Windows 10 still rules the majority of Microsoft users, as per AdDuplex.
Share on facebook
Share on twitter
Share on linkedin
Share on pinterest
Share on whatsapp
The popularity of Microsoft’s most popular operating system, Windows 11, appears to slow down if the information from AdDuplex is to be believed.
But, Windows 10 continues to be the leader, which suggests that people aren’t upgrading, or it’s most likely – Microsoft’s strict requirements to be compatible with hardware have kept the operating system off of the PCs of their users.
Following a generally successful beginning to the year, Windows 11 only managed to grow its share of all systems being studied by AdDuplex by just 19.3 per cent to 19.4 per cent. The Windows 10 equivalent, 21H2, has been cruising along at a comfortable pace and grew to 21 per cent by the end of February and then 28.5 per cent by the end beginning in March.
Almost half of the people who took part in the survey used 2021’s Windows 10.
The survey is limited to 5,000 computers running Windows Store apps running the Microsoft advertising framework. But, as there aren’t any official statistics available from Microsoft, the survey provides an excellent indicator of the current situation.
The situation doesn’t appear to be going smoothly even though Microsoft notes how fast Windows 11 is being picked up by users compared to Windows 10.
It’s not hard to imagine that PCs of those who may have been able to take an upgrade (without changing the settings) are likely to receive the promotion, which suggests that future growth in the use of Windows 11 will be dependent on the purchase of new hardware that complies with the strict requirements for Microsoft’s Wonder-OS. Growth has slowed down, evident in the proportion of Windows has increased by a quarter to 16.1 per cent in January. However, it only increased up to 19.3 per cent by February.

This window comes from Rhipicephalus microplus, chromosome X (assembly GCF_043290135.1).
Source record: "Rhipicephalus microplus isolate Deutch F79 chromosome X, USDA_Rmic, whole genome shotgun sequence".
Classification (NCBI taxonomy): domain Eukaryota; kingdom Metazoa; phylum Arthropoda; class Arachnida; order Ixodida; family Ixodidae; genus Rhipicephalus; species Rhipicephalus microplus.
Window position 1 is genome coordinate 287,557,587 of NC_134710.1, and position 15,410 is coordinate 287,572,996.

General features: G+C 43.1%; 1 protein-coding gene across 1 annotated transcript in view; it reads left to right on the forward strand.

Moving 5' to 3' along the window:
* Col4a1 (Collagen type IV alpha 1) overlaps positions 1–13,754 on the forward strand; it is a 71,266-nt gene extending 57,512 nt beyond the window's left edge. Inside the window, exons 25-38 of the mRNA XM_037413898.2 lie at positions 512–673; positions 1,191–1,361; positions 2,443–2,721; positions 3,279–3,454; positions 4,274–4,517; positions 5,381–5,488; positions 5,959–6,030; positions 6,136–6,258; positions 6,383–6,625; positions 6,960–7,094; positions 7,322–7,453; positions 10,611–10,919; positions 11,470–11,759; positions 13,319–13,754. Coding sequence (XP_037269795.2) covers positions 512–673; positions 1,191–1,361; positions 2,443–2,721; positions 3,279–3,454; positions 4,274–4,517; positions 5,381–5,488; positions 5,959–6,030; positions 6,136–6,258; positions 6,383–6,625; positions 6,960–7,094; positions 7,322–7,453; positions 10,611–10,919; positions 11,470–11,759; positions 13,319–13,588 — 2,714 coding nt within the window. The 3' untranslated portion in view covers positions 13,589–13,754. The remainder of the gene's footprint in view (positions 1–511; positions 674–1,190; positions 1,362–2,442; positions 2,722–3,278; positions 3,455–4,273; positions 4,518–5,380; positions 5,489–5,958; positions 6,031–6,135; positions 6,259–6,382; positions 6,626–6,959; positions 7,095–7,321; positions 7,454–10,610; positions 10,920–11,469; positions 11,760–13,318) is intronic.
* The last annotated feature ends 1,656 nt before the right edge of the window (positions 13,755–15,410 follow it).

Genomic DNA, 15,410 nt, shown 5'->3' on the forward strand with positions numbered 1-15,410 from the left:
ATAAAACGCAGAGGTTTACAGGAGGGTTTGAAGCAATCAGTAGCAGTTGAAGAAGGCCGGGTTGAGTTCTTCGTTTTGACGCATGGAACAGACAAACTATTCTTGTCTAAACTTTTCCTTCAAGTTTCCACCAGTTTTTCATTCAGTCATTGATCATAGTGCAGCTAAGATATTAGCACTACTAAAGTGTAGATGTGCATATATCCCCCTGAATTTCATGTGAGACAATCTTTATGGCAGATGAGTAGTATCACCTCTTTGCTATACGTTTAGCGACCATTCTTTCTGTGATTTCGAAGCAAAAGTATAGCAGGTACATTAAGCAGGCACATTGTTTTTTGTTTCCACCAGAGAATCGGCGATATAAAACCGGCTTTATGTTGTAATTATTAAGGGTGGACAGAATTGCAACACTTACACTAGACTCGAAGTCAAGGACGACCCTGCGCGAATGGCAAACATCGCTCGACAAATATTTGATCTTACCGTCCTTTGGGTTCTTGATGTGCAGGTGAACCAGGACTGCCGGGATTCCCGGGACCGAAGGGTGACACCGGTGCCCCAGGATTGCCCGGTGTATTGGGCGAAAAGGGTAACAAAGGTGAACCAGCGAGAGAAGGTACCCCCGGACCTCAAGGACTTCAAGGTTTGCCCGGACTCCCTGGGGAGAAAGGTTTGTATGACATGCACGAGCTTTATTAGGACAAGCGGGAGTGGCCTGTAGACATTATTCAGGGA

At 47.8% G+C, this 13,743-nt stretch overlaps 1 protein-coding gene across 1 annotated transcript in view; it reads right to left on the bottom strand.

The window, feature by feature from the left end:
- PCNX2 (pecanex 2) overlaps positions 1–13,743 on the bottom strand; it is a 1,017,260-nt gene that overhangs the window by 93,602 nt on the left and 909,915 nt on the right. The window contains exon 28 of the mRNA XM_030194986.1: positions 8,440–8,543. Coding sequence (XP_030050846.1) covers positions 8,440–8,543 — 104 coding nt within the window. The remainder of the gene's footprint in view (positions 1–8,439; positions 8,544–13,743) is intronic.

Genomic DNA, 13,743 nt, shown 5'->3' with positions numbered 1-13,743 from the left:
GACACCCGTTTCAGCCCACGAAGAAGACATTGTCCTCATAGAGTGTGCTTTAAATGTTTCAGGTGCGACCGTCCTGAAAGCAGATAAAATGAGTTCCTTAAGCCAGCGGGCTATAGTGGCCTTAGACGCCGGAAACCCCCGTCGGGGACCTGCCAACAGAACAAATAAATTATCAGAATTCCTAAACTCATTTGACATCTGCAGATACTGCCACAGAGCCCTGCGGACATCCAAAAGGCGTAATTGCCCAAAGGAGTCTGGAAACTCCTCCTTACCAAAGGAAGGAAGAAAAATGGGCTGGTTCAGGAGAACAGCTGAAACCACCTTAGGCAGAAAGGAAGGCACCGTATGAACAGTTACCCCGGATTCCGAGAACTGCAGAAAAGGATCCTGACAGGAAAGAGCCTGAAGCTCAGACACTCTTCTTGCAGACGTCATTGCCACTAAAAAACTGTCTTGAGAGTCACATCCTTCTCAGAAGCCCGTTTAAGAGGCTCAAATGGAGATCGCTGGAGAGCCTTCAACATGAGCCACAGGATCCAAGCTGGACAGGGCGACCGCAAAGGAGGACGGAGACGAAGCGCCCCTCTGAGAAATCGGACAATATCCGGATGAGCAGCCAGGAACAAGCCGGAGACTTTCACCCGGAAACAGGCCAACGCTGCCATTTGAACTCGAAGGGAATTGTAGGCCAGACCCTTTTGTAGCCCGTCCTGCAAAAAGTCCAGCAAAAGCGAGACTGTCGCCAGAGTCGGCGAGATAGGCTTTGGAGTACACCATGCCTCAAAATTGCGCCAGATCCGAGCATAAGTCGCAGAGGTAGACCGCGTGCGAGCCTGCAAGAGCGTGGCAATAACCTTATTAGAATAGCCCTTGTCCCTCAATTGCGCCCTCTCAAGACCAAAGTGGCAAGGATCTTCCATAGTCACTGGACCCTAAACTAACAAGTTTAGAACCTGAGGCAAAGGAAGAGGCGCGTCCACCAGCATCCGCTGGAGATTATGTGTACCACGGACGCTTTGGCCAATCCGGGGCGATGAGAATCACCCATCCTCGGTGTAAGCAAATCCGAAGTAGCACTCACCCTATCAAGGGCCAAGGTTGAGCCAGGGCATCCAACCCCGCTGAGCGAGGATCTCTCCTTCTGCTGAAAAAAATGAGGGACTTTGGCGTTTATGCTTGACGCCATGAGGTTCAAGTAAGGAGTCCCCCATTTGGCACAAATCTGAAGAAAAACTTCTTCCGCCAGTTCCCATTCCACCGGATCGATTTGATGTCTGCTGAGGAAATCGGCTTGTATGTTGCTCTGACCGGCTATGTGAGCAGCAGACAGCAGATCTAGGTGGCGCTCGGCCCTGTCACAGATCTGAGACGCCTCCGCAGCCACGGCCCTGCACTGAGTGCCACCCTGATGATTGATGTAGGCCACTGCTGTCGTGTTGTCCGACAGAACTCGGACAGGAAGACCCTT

At this point, HTML0 is where it seems to have ended.
Regarding where the brand new computers running Windows 11 will come from, the PC market has been cooling following the spikes in demand caused by the pandemic. Analysts have predicted that demand for new PCs is likely to decrease. However, the order is still higher than the pre-pandemic level, which will mean that there will be a gradual increase for Windows 11 systems out there. The operating system is relatively new and widely accepted by most of Microsoft’s primary users in the business sector.
Windows 11’s slow expansion is proof that Microsoft’s hardware requirements are a bit arbitrary for some users.